According to publisher Adam Freudenheim, Frantz’s book “has wonderful echoes of classic children’s books like The Secret Garden and yet is also undoubtedly very modern at the same time”, which will make it a perfect addition to Pushkin Children’s list.
Raspberry Hill was the first children’s book by Frantz, and an immediate success: not only it was received with an overwhelming enthusiasm by the small readers, it was also awarded the prestigious Runeberg Junior Prize in 2019. Frantz is otherwise known for her bestselling and award-winning crime series, focusing on the life of police investigator Anna Glad.
Pushkin Press has also recently published hilarious children’s verse book The Secret Life of Farts written by Malin Klingenberg and illustrated by Sanna Mander, and also represented by HLA. Frantz’s Raspberry Hill has previously been sold to Bulgaria.
Congratulations to the author and all the lucky readers and future fans of Raspberry Hill!
After years of discussing Finnish literature with agents and publishers from all over the world, we realised that it is still somewhat of an enigma to others: northern, but not Scandinavian; western, but unlike anything you will find in Germany, France, English world or anywhere else. So we decided to take the matter into our own hands.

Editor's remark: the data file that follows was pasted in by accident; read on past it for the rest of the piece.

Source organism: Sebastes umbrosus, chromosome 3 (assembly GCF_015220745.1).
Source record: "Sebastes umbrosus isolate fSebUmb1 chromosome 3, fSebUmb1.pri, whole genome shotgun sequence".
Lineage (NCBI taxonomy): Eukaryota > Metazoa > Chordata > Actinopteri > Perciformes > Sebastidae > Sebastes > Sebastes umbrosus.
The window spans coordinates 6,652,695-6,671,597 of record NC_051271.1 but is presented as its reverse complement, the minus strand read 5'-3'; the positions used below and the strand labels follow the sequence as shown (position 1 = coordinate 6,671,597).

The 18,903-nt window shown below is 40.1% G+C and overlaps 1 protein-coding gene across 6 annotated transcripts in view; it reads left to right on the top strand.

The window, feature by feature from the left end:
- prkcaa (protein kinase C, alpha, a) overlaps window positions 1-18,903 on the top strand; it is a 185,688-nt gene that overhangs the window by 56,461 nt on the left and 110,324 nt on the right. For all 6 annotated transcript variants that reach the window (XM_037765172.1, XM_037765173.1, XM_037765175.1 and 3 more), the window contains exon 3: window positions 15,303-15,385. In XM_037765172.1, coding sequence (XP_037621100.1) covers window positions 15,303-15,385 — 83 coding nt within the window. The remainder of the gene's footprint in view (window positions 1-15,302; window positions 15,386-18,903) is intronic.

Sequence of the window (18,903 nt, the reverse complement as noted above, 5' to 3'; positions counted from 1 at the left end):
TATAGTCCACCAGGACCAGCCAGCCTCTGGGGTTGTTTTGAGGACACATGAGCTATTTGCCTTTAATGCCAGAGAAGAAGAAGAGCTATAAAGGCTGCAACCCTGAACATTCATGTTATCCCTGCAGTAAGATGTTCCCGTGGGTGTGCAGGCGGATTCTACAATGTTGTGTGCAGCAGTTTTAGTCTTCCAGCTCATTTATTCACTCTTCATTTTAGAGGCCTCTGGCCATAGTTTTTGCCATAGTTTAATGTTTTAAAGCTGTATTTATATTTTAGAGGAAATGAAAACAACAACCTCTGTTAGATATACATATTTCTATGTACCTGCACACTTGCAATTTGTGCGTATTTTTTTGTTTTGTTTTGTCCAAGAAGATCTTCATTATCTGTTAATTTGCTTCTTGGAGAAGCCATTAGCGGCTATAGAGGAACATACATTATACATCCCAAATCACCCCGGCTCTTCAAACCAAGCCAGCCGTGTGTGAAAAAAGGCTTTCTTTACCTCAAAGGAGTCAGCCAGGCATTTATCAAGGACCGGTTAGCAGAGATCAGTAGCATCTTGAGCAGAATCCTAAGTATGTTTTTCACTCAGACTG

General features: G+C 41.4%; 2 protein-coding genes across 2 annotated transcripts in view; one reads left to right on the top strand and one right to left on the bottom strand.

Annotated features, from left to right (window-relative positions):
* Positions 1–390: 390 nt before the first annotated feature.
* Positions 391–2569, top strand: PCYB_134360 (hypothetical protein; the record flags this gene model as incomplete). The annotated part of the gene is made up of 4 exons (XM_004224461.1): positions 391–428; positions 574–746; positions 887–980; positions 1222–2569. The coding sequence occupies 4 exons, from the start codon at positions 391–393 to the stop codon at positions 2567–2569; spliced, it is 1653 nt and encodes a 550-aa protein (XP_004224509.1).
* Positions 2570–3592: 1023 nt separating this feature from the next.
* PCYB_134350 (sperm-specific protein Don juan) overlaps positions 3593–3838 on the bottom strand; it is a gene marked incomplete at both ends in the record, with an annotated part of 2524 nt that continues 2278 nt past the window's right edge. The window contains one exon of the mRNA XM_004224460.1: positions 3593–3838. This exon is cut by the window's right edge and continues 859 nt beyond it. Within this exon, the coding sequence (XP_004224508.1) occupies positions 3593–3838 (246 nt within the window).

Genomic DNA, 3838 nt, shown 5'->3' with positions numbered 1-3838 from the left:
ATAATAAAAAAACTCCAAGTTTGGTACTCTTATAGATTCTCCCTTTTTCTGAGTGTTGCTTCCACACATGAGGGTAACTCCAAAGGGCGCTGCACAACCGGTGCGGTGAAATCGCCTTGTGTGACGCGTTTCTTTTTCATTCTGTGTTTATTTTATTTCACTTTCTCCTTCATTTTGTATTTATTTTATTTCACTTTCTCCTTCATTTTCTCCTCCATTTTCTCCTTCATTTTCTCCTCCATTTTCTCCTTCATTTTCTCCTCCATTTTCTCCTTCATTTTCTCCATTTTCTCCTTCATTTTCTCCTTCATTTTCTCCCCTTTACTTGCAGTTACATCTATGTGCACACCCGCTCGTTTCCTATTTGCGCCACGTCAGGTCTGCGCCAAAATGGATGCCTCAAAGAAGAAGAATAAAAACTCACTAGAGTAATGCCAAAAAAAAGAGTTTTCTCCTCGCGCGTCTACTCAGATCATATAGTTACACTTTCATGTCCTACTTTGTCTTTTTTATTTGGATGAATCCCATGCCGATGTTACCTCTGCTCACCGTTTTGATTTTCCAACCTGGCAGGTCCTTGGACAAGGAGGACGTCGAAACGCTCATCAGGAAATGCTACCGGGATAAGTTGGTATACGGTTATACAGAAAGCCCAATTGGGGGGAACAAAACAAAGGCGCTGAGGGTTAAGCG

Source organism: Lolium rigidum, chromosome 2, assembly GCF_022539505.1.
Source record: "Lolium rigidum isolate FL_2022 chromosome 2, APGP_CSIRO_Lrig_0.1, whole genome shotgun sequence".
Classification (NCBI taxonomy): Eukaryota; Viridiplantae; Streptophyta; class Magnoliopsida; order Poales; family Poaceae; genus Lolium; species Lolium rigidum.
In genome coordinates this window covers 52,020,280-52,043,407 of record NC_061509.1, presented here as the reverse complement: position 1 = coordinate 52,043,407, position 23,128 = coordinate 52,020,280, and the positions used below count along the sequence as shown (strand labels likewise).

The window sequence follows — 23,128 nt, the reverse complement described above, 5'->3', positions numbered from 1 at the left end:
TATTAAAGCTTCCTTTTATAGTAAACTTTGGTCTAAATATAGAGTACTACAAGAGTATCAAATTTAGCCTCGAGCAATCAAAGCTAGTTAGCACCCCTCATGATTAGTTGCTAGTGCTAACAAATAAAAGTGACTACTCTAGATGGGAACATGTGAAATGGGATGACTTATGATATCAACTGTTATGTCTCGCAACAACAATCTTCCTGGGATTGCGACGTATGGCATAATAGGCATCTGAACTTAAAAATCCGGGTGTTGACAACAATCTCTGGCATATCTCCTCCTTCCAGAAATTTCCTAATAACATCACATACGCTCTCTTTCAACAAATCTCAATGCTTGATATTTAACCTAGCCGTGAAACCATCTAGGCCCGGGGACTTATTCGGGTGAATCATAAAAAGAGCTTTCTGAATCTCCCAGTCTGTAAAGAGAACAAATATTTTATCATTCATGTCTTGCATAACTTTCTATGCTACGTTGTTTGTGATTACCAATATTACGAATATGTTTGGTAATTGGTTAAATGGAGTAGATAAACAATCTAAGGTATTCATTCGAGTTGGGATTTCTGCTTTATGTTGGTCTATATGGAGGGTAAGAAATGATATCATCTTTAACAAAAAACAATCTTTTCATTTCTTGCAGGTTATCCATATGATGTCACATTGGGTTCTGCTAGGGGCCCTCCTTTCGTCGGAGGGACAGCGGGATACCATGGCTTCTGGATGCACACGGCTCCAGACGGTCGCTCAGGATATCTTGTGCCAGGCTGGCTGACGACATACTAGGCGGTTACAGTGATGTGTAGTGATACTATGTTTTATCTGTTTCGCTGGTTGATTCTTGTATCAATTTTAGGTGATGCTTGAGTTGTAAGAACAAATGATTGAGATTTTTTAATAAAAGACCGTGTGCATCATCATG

This autumn, HLA launches a new podcast. In each episode spanning ca. 30 minutes, we will discuss the topic of the month with a studio guest and try to find out why indeed, literature from Finland is so unique. Above all, we hope to bring you joy, laughter and at least one new thing you didn’t know about Finland and its literature.
The release of the first episode is scheduled for Friday, the 23rd of October, and you will be able to find and subscribe it wherever you usually listen to your podcasts. You can also follow the podcast’s Facebook page or go check it out on our website, tab Podcast, to find the most recent episode updates.
In the meantime, we would like to thank our beloved and talented long-time collaborator Petri Latvala for the logo design and the young jazz star, drummer and music producer Alessandro D’Anna for the wonderful, atmospheric theme tune.
We are very excited (and nervous, to be honest!) and we hope you will join us every month as we sit down with the finest literary minds of Finland to discuss the qualities and quirks of Finnish literature and other literary topics!